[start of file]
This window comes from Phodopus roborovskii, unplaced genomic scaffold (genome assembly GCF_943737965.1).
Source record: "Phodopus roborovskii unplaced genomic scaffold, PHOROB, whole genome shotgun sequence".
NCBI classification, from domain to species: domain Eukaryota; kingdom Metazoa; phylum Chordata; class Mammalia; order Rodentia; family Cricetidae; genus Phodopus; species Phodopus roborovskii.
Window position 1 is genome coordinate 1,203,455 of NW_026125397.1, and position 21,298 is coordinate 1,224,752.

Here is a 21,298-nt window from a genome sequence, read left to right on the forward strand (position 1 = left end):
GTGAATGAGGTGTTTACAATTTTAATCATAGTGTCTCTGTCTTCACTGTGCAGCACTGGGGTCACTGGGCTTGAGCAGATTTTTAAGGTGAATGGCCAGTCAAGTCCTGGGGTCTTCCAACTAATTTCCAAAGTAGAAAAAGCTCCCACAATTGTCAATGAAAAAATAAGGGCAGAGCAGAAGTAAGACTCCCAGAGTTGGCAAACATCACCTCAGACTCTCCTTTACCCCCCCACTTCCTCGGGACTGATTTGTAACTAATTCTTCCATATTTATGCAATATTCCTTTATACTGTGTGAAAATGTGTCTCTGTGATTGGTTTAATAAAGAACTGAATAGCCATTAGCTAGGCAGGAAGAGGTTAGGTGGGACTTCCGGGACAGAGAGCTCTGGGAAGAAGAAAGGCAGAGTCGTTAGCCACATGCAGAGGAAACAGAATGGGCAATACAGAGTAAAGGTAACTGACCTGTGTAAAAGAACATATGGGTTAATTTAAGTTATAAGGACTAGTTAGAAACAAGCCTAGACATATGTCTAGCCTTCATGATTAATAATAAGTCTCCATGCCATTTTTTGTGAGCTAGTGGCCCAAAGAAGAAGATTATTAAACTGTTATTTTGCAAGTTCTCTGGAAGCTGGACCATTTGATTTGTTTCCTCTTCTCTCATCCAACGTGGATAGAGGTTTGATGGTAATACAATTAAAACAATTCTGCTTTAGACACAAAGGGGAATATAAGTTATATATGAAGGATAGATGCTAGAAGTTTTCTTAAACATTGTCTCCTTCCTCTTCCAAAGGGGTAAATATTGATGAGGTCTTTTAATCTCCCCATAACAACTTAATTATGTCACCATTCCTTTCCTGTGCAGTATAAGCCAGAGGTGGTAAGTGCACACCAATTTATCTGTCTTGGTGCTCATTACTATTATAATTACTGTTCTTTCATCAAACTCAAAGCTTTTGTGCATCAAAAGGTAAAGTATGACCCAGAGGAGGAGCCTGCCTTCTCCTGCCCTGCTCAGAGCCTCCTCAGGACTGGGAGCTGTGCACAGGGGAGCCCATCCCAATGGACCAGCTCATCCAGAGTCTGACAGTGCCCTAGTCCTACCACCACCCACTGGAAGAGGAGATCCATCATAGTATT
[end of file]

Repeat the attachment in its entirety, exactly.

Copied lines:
This window comes from Phodopus roborovskii, unplaced genomic scaffold (genome assembly GCF_943737965.1).
Source record: "Phodopus roborovskii unplaced genomic scaffold, PHOROB, whole genome shotgun sequence".
NCBI classification, from domain to species: domain Eukaryota; kingdom Metazoa; phylum Chordata; class Mammalia; order Rodentia; family Cricetidae; genus Phodopus; species Phodopus roborovskii.
Window position 1 is genome coordinate 1,203,455 of NW_026125397.1, and position 21,298 is coordinate 1,224,752.

Here is a 21,298-nt window from a genome sequence, read left to right on the forward strand (position 1 = left end):
GTGAATGAGGTGTTTACAATTTTAATCATAGTGTCTCTGTCTTCACTGTGCAGCACTGGGGTCACTGGGCTTGAGCAGATTTTTAAGGTGAATGGCCAGTCAAGTCCTGGGGTCTTCCAACTAATTTCCAAAGTAGAAAAAGCTCCCACAATTGTCAATGAAAAAATAAGGGCAGAGCAGAAGTAAGACTCCCAGAGTTGGCAAACATCACCTCAGACTCTCCTTTACCCCCCCACTTCCTCGGGACTGATTTGTAACTAATTCTTCCATATTTATGCAATATTCCTTTATACTGTGTGAAAATGTGTCTCTGTGATTGGTTTAATAAAGAACTGAATAGCCATTAGCTAGGCAGGAAGAGGTTAGGTGGGACTTCCGGGACAGAGAGCTCTGGGAAGAAGAAAGGCAGAGTCGTTAGCCACATGCAGAGGAAACAGAATGGGCAATACAGAGTAAAGGTAACTGACCTGTGTAAAAGAACATATGGGTTAATTTAAGTTATAAGGACTAGTTAGAAACAAGCCTAGACATATGTCTAGCCTTCATGATTAATAATAAGTCTCCATGCCATTTTTTGTGAGCTAGTGGCCCAAAGAAGAAGATTATTAAACTGTTATTTTGCAAGTTCTCTGGAAGCTGGACCATTTGATTTGTTTCCTCTTCTCTCATCCAACGTGGATAGAGGTTTGATGGTAATACAATTAAAACAATTCTGCTTTAGACACAAAGGGGAATATAAGTTATATATGAAGGATAGATGCTAGAAGTTTTCTTAAACATTGTCTCCTTCCTCTTCCAAAGGGGTAAATATTGATGAGGTCTTTTAATCTCCCCATAACAACTTAATTATGTCACCATTCCTTTCCTGTGCAGTATAAGCCAGAGGTGGTAAGTGCACACCAATTTATCTGTCTTGGTGCTCATTACTATTATAATTACTGTTCTTTCATCAAACTCAAAGCTTTTGTGCATCAAAAGGTAAAGTATGACCCAGAGGAGGAGCCTGCCTTCTCCTGCCCTGCTCAGAGCCTCCTCAGGACTGGGAGCTGTGCACAGGGGAGCCCATCCCAATGGACCAGCTCATCCAGAGTCTGACAGTGCCCTAGTCCTACCACCACCCACTGGAAGAGGAGATCCATCATAGTATT